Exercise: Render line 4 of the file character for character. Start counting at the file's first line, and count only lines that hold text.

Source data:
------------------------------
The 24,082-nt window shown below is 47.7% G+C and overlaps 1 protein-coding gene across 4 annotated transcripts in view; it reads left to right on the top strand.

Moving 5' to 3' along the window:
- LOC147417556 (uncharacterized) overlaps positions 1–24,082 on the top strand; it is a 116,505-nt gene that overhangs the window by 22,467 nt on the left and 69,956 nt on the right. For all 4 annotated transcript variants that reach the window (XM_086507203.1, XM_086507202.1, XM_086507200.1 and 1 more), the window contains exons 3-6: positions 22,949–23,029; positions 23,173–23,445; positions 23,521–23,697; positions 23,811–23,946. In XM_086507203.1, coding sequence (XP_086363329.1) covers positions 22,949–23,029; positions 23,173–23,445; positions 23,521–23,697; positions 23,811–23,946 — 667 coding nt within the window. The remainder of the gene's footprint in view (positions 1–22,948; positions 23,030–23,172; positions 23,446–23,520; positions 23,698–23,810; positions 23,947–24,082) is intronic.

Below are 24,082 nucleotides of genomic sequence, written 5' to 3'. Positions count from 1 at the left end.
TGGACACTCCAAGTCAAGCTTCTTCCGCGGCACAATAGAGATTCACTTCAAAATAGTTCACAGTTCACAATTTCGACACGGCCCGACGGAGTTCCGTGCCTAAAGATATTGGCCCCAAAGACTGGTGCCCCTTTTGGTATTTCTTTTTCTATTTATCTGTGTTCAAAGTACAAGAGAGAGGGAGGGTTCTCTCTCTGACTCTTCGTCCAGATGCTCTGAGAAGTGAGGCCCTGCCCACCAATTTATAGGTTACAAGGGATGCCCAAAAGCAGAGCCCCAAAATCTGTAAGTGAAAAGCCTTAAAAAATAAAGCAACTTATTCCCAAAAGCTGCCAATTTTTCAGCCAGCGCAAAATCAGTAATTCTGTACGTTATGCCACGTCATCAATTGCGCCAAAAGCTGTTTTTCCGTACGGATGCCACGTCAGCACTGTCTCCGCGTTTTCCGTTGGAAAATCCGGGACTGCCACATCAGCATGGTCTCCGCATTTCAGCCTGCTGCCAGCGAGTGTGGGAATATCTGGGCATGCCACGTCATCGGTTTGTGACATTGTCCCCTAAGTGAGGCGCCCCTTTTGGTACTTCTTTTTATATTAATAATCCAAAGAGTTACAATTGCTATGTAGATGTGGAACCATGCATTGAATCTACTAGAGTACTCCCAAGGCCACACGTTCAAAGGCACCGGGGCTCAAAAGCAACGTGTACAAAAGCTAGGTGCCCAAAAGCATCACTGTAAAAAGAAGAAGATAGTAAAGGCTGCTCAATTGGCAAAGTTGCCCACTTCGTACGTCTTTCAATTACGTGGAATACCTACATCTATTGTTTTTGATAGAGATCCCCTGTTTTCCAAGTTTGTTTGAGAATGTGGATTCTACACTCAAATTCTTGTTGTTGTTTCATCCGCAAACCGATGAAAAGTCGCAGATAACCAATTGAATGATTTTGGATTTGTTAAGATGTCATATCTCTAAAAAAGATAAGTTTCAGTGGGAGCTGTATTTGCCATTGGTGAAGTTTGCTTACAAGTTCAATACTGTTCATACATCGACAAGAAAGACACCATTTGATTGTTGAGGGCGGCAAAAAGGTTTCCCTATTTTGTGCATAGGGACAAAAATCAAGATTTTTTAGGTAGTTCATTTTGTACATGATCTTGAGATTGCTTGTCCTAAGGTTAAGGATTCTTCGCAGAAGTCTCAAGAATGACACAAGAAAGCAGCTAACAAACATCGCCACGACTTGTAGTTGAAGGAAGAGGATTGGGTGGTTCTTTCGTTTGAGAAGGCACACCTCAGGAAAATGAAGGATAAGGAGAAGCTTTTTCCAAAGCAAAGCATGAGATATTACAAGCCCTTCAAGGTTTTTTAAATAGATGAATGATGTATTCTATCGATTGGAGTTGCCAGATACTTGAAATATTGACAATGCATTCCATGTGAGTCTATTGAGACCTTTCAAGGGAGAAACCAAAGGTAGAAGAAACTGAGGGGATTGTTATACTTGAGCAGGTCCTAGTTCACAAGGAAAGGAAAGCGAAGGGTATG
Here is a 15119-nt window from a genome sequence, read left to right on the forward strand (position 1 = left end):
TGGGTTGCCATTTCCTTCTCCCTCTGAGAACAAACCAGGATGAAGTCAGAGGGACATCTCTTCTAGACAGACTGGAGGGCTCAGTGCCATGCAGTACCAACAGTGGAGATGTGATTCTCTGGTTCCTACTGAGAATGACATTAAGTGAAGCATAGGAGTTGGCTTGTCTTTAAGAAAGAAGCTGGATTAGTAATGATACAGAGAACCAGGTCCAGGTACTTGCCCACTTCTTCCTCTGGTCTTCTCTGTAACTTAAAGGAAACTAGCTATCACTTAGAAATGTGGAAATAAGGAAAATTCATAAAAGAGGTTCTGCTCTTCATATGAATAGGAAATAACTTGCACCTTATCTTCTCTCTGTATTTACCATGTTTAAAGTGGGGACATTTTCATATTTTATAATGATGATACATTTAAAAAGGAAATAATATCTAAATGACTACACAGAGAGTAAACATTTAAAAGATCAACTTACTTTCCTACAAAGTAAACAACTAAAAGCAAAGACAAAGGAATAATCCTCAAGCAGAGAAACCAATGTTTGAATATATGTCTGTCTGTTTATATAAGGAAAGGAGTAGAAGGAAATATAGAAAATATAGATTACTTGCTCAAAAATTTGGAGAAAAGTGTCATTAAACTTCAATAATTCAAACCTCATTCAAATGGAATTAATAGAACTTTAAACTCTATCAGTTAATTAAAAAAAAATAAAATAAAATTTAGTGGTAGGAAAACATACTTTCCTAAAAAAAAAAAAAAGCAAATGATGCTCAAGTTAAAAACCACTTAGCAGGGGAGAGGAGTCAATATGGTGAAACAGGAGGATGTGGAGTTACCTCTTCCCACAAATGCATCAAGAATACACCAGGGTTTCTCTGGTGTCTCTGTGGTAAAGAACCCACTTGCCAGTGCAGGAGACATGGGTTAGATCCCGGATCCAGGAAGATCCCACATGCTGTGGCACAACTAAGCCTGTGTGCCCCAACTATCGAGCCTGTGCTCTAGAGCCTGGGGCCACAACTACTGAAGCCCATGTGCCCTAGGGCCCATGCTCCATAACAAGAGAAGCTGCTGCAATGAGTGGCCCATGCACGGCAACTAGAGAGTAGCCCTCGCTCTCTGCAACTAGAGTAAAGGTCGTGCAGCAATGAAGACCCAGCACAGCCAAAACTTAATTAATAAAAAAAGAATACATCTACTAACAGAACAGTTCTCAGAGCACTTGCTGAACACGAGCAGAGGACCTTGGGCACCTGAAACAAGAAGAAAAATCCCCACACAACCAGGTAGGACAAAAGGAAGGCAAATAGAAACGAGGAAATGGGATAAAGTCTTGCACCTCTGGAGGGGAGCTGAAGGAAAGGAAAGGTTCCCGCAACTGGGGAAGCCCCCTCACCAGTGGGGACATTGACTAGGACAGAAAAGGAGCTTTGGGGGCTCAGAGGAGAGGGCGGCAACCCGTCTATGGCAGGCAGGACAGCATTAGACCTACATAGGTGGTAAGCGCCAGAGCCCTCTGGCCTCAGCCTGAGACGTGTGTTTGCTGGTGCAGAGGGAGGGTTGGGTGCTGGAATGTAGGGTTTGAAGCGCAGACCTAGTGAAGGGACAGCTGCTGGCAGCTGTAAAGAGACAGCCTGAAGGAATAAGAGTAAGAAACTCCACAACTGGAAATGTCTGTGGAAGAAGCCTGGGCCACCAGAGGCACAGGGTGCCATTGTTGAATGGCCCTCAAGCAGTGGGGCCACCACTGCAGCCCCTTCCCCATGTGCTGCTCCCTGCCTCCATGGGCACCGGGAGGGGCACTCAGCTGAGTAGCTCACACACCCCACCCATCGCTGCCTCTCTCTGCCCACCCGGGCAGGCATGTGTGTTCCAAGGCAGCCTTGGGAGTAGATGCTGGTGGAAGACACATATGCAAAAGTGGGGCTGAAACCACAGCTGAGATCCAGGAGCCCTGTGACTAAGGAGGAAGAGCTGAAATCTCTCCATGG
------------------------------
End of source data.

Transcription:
Below are 24,082 nucleotides of genomic sequence, written 5' to 3'. Positions count from 1 at the left end.